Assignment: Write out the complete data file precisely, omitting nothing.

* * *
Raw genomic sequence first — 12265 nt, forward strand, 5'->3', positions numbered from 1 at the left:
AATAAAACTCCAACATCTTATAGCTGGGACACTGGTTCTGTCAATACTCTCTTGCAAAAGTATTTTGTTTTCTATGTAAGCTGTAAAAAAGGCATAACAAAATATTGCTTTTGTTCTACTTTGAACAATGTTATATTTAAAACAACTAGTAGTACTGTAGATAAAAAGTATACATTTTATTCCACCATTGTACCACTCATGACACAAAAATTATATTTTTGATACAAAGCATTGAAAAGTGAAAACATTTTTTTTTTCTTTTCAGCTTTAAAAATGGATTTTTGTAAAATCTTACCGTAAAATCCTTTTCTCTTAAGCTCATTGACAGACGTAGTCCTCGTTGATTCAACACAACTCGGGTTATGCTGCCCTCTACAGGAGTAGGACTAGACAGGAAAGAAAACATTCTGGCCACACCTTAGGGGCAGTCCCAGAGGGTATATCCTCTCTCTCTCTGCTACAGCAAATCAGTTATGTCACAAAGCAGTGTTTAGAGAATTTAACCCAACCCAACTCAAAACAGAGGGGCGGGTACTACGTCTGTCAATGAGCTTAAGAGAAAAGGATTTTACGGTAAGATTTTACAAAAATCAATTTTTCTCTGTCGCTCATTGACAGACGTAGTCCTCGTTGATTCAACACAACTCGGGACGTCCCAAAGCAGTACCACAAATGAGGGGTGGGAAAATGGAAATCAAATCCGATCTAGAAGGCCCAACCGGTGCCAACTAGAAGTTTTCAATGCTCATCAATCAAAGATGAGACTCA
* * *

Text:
Raw genomic sequence first — 12265 nt, forward strand, 5'->3', positions numbered from 1 at the left:
AATAAAACTCCAACATCTTATAGCTGGGACACTGGTTCTGTCAATACTCTCTTGCAAAAGTATTTTGTTTTCTATGTAAGCTGTAAAAAAGGCATAACAAAATATTGCTTTTGTTCTACTTTGAACAATGTTATATTTAAAACAACTAGTAGTACTGTAGATAAAAAGTATACATTTTATTCCACCATTGTACCACTCATGACACAAAAATTATATTTTTGATACAAAGCATTGAAAAGTGAAAACATTTTTTTTTTCTTTTCAGCTTTAAAAATGGATTTTTGTAAAATCTTACCGTAAAATCCTTTTCTCTTAAGCTCATTGACAGACGTAGTCCTCGTTGATTCAACACAACTCGGGTTATGCTGCCCTCTACAGGAGTAGGACTAGACAGGAAAGAAAACATTCTGGCCACACCTTAGGGGCAGTCCCAGAGGGTATATCCTCTCTCTCTCTGCTACAGCAAATCAGTTATGTCACAAAGCAGTGTTTAGAGAATTTAACCCAACCCAACTCAAAACAGAGGGGCGGGTACTACGTCTGTCAATGAGCTTAAGAGAAAAGGATTTTACGGTAAGATTTTACAAAAATCAATTTTTCTCTGTCGCTCATTGACAGACGTAGTCCTCGTTGATTCAACACAACTCGGGACGTCCCAAAGCAGTACCACAAATGAGGGGTGGGAAAATGGAAATCAAATCCGATCTAGAAGGCCCAACCGGTGCCAACTAGAAGTTTTCAATGCTCATCAATCAAAGATGAGACTCA